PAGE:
Territorial Cat Behavior
Territorial behavior in cats can present itself in a number of ways, for a number of reasons. Cats are more territorial than dogs by nature, and they can also be more solitary. Territorial behavior in cats usually involves urine marking (spraying), hissing, stalking, or attacking another cat.
Territorial behavior can be more serious in cats than in dogs because cats see their territory differently, often viewing newcomers as invaders or intruders, whether it’s a new cat in the household or neighborhood cats outside. Cats are also a little pickier — your cat may tolerate one cat but not another. Intact male cats can be particularly territorial, so it’s important to spay and neuter pet cats.
Even friendly, social kittens may become territorial when they mature. To avoid this, it’s best to socialize your kitten from 3–12 weeks of age by getting her used to a variety of situations, even those outside the home, such as going to the vet or groomer.
If your cat displays sudden signs of territorial aggression, especially out-of-box elimination, consider a visit to your veterinarian to rule out any health issues which may be causing the behavior. Spay or neuter any intact pets in your home. This alone can go a long way toward eliminating aggression. One intact pet can end up affecting all the pets in your household.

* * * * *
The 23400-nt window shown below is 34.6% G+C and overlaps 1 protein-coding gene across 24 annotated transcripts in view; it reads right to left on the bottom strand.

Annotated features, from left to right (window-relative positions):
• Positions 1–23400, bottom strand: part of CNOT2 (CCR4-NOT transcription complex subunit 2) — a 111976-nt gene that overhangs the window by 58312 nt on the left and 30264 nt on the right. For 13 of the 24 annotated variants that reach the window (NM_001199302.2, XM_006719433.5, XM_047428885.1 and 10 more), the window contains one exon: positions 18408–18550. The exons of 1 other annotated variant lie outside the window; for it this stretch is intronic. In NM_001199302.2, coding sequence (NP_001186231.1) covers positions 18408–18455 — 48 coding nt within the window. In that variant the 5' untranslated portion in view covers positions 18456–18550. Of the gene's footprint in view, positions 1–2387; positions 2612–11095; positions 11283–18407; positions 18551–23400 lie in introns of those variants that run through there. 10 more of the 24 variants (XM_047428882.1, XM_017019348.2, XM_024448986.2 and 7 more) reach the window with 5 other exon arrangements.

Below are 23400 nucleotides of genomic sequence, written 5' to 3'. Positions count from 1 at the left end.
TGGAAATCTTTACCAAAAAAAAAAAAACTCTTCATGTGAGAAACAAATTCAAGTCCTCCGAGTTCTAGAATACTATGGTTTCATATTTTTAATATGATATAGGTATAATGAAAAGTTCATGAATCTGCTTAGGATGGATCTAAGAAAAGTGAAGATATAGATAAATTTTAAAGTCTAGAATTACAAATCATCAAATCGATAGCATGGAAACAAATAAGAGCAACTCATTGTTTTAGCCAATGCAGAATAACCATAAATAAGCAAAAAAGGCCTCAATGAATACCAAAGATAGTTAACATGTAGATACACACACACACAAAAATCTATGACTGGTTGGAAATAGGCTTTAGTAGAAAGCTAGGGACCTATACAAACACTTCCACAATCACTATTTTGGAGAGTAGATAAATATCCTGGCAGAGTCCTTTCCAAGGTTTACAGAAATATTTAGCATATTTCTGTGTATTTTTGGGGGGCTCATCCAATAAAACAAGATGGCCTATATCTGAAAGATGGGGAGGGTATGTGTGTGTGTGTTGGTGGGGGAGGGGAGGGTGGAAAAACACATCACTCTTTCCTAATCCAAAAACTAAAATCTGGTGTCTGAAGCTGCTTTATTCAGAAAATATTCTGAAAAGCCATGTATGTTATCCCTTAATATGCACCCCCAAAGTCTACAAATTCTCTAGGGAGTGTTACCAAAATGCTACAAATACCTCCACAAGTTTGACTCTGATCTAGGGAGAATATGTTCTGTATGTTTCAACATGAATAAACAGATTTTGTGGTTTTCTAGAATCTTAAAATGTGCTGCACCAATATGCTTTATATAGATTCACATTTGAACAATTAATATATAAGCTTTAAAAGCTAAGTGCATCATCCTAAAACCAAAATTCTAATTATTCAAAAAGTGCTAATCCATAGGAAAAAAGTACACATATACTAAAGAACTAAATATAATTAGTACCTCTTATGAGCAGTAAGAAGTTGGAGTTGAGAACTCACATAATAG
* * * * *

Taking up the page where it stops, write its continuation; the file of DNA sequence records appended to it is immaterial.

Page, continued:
Definitely don’t let your cat fight other cats. Unlike dogs who are sometimes able to work things out, the more cats fight, the worse the problem can become. Squirt fighting cats with water or use a whistle to distract them. Never try to pull them apart or you may get hurt, and never punish them for territorial behavior or they may become more aggressive. If the problem is ongoing, you may need to separate the cats while you work out the problem with professional help.
Adding a new cat to a household can take a lot more time than adding a new dog. The cats need to be kept separate for a period. You can switch the new and resident cats’ bedding so they can smell each other, and let them sniff under doorways or with the new cat in a carrier.
Friendly social cats will probably be more accepting of each other while more independent cats or those who have been the only cat in the household may take quite a while. Sometimes it just doesn’t work out and the cats have to live separately, but it’s often worth the effort to try.
Effectively helping a territorial cat become calmer and more social depends on the owner, the cat, and the situation. Early socialization and positive reinforcement to reward desirable behavior can go a long way toward developing a well behaved cat.
Adult cats with territorial issues should be taken seriously as these behaviors can turn to aggression. If you have trouble resolving your cat's issues on your own, seek advice from a professional trainer or behaviorist. They can often help get things back on track for you and your cat — so you can both live together in a happier home.